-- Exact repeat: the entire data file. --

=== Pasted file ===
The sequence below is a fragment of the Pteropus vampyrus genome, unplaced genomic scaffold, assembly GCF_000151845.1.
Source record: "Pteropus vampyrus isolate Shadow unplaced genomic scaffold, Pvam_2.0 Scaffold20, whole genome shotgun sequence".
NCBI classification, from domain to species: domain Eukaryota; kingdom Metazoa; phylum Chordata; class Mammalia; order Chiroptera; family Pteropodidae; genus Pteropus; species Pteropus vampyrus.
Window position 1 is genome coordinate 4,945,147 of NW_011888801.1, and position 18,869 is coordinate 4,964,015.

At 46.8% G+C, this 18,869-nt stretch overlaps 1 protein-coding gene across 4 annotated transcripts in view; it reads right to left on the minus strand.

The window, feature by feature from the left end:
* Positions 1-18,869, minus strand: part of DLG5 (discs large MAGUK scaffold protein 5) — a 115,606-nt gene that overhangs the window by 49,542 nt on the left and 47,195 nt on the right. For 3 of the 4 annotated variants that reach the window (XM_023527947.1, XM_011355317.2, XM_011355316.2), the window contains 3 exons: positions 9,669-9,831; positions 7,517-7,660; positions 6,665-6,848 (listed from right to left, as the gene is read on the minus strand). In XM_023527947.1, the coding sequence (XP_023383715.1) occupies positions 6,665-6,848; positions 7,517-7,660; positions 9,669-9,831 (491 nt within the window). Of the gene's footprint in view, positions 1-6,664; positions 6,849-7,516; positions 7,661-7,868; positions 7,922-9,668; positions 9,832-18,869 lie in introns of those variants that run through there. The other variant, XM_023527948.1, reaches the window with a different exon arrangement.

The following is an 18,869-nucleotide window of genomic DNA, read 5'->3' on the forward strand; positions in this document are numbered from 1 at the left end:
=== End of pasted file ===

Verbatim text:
The sequence below is a fragment of the Pteropus vampyrus genome, unplaced genomic scaffold, assembly GCF_000151845.1.
Source record: "Pteropus vampyrus isolate Shadow unplaced genomic scaffold, Pvam_2.0 Scaffold20, whole genome shotgun sequence".
NCBI classification, from domain to species: domain Eukaryota; kingdom Metazoa; phylum Chordata; class Mammalia; order Chiroptera; family Pteropodidae; genus Pteropus; species Pteropus vampyrus.
Window position 1 is genome coordinate 4,945,147 of NW_011888801.1, and position 18,869 is coordinate 4,964,015.

At 46.8% G+C, this 18,869-nt stretch overlaps 1 protein-coding gene across 4 annotated transcripts in view; it reads right to left on the minus strand.

The window, feature by feature from the left end:
* Positions 1-18,869, minus strand: part of DLG5 (discs large MAGUK scaffold protein 5) — a 115,606-nt gene that overhangs the window by 49,542 nt on the left and 47,195 nt on the right. For 3 of the 4 annotated variants that reach the window (XM_023527947.1, XM_011355317.2, XM_011355316.2), the window contains 3 exons: positions 9,669-9,831; positions 7,517-7,660; positions 6,665-6,848 (listed from right to left, as the gene is read on the minus strand). In XM_023527947.1, the coding sequence (XP_023383715.1) occupies positions 6,665-6,848; positions 7,517-7,660; positions 9,669-9,831 (491 nt within the window). Of the gene's footprint in view, positions 1-6,664; positions 6,849-7,516; positions 7,661-7,868; positions 7,922-9,668; positions 9,832-18,869 lie in introns of those variants that run through there. The other variant, XM_023527948.1, reaches the window with a different exon arrangement.

The following is an 18,869-nucleotide window of genomic DNA, read 5'->3' on the forward strand; positions in this document are numbered from 1 at the left end: